A third technique is to model the distribution of scores as a mixture of two populations, correct and incorrect assignments. This requires that the search scores allow significant separation of the two distributions. Then, based on the mixture model, probabilities of correctness to all identifications can be calculated, together with global FDRs for a given probability threshold. PeptideProphet (27) is the most popular of the tools to take this approach. It has the advantage that decoy sequences are unnecessary; the resulting smaller search space decreases search time and makes it more likely that the search engine will find the correct match. Furthermore, PeptideProphet incorporates many additional factors into the models including the number of enzymatic cleavage termini, the number of missed internal cleavage sites, the observed mass deviation from the expected value, and, more recently, retention time and isoelectric point information. This additional information allows better discrimination and thus increases the sensitivity at a constant FDR.

In the early days of proteomics, statistical validation of search results was often overlooked, making it difficult to assess the quality of published data. Consequently it becomes problematic to combine or compare experiments to evaluate protocols or to gain biological insight. Today, postsearch validation still does not enjoy universal application, but its importance has been recognized by most researchers and codified in the editorial policies of some leading journals. The growing emphasis on statistical validation of data also mirrors that in the field of genomics.

It is usually the case that the analysis of a single biological sample will yield multiple files before the searching step and must be combined into a single data set, usually before the validation step. Most samples are too complex to be introduced into an instrument in a single run, and therefore the sample is often separated into multiple fractions, typically via cation exchange, isoelectric focusing, or protein molecular weight stratification. Furthermore, performing several technical replicates will increase the completeness of the protein list detected for a sample, since any single analysis without replicates will usually yield an incomplete result. Biological replicates are, of course, usually part of a good experimental design.

Protein Inference

The process described thus far yields identifications of peptides, but in order to understand the nature of the sample, it is necessary to infer which proteins are present in the sample. For simple organisms where most peptides map uniquely to one protein, this is straightforward. However, in higher eukaryotes frequent occurrences of homologous proteins, protein families, multiple isoforms, and even redundant entries in the reference database yield complex and often indiscernible mappings between peptides and proteins. This difficulty is exacerbated by our incomplete understanding of the transcriptome and proteome of most species. Several strategies are used to perform this inference, the most advanced of which is the ProteinProphet software (41), which is also part of the TPP. ProteinProphet calculates probabilities of each protein being present in the sample based on probabilities of the associated peptides being present and uses Occam's razor rules to reduce the protein list to the minimal set that can explain all the observed peptides.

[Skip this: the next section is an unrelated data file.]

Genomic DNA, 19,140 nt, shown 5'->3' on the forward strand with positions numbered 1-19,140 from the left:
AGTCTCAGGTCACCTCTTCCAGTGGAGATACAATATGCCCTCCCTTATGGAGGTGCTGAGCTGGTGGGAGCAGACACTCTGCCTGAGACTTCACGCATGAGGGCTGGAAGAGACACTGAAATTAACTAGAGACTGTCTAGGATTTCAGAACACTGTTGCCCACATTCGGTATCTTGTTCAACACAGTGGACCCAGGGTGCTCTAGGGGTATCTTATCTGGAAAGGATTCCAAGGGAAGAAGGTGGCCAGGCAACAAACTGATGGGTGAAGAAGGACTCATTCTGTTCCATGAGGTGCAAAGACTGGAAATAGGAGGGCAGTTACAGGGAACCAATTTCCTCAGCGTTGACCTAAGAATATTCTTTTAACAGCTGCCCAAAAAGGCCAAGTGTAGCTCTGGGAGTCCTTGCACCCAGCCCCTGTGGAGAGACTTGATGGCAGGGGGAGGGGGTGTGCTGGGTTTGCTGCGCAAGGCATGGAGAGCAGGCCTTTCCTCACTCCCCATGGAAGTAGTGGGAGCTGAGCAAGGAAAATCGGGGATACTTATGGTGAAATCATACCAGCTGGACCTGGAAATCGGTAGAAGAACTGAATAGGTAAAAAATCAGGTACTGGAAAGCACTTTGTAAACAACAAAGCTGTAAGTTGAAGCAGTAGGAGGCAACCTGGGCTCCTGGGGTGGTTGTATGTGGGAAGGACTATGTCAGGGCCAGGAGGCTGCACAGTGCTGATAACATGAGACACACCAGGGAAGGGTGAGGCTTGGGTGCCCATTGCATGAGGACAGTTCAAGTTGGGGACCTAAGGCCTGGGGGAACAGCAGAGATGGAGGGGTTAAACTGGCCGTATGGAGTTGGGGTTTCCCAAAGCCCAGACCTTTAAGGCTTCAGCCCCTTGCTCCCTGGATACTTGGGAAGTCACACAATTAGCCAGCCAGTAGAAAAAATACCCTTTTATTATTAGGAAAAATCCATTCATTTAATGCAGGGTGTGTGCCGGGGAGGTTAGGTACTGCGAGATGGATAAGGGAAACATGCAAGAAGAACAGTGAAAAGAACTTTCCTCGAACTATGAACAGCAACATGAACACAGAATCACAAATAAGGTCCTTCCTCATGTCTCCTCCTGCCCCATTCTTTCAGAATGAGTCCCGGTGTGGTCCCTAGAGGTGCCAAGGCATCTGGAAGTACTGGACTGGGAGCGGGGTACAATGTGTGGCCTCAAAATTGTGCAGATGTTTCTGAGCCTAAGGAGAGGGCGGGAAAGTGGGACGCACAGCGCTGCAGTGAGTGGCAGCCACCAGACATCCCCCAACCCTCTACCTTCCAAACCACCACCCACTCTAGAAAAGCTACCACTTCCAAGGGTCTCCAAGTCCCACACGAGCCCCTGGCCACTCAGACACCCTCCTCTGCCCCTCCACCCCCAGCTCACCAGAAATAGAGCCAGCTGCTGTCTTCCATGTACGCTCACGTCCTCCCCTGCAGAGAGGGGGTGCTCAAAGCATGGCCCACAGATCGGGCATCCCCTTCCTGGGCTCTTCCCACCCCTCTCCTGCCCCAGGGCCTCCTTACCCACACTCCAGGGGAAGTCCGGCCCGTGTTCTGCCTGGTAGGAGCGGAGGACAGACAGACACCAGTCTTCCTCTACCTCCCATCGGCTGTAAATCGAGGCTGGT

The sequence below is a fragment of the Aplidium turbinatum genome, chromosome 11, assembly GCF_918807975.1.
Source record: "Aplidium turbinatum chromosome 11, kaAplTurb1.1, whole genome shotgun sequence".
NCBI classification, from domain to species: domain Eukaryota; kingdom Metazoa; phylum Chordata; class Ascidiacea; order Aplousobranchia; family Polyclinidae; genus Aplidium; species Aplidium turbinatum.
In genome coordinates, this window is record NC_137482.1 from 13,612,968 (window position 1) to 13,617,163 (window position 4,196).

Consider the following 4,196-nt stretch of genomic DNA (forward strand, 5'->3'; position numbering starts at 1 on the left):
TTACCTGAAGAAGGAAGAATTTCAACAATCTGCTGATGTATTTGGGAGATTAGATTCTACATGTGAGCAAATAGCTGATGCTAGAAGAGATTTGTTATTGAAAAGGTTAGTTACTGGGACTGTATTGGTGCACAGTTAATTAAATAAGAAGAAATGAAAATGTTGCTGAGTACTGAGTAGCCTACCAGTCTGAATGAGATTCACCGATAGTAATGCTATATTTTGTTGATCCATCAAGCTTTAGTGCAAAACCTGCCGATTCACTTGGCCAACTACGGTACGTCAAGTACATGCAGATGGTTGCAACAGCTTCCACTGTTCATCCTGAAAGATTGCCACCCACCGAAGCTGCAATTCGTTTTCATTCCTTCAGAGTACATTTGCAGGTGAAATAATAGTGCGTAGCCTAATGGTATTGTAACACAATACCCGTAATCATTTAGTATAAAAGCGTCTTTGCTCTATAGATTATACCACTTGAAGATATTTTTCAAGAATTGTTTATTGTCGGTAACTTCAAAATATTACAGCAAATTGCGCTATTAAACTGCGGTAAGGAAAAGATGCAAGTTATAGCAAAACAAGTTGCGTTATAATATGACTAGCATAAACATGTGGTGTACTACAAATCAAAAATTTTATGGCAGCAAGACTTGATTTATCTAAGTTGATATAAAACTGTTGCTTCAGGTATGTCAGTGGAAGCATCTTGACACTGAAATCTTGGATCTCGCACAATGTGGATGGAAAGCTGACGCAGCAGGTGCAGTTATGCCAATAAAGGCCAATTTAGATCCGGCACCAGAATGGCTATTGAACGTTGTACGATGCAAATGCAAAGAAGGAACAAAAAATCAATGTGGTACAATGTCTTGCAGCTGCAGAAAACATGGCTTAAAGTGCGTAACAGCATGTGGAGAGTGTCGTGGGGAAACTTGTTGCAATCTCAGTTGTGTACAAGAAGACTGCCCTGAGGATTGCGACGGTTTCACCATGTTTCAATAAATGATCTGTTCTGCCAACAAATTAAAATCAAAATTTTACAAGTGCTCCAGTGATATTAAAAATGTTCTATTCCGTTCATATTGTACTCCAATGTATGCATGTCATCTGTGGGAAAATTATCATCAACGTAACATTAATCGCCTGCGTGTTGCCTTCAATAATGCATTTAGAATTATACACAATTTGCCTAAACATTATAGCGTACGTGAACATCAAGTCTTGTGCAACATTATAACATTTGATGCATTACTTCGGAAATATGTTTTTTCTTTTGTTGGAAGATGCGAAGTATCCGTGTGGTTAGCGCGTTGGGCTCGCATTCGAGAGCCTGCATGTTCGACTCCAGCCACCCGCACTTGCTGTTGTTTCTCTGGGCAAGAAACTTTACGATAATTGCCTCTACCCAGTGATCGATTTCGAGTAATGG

An important step when determining the final list of proteins in the sample analyzed is calculation of an accurate FDR at the protein level. This is calculated by ProteinProphet as part of its modeling of the distribution of correctly and incorrectly identified proteins. The decoy approach may also be used, by which one can simply count the number of decoy proteins that pass the selection criteria or threshold and thereby calculate the FDR.


After the list of proteins in a sample is determined, it is often critical to measure and compare protein abundances in order to study perturbations of a biological system or discern differences between samples and controls. Several techniques for labeling of peptides are available [see review by Mirza and Olivier in Physiological Genomics (37a)], and several software tools have emerged to properly analyze the resulting data (42), nearly all FOSS. The whole field of quantitative mass spectrometry in proteomics has recently been reviewed by Bantscheff et al. (1).

Several quantification tools are integrated in the TPP (26). The XPRESS tool was the first to support ICAT labeling, in which the cysteinyl residues in two different samples are labeled with either a light or a heavy isotope. Given an identification of an MS/MS spectrum, the XPRESS program integrates the intensities in the elution profile of both the heavy and light forms of the peptide to derive a relative intensity ratio. A subsequent and more advanced tool, ASAPRatio (32), provides similar functionality but adds support for additional labeling technologies such as SILAC (43, 44). ASAPRatio incorporates features to automatically detect and combine ratio measurements for multiple charge states, even when only one of the charge states was positively identified. Furthermore, the abundance ratios for several peptides could be combined to derive a final abundance ratio for the parent protein. An interactive component allows users to examine the integrated profiles and manually adjust the integrated region if necessary. Similar functionality for 18O labeling is provided by the ZoomQuant software (22). Isobaric mass tagging such as with the iTRAQ reagent, which allows up to eight separate samples to be tagged and combined into a single run, can be analyzed with the Libra tool, also distributed with the TPP.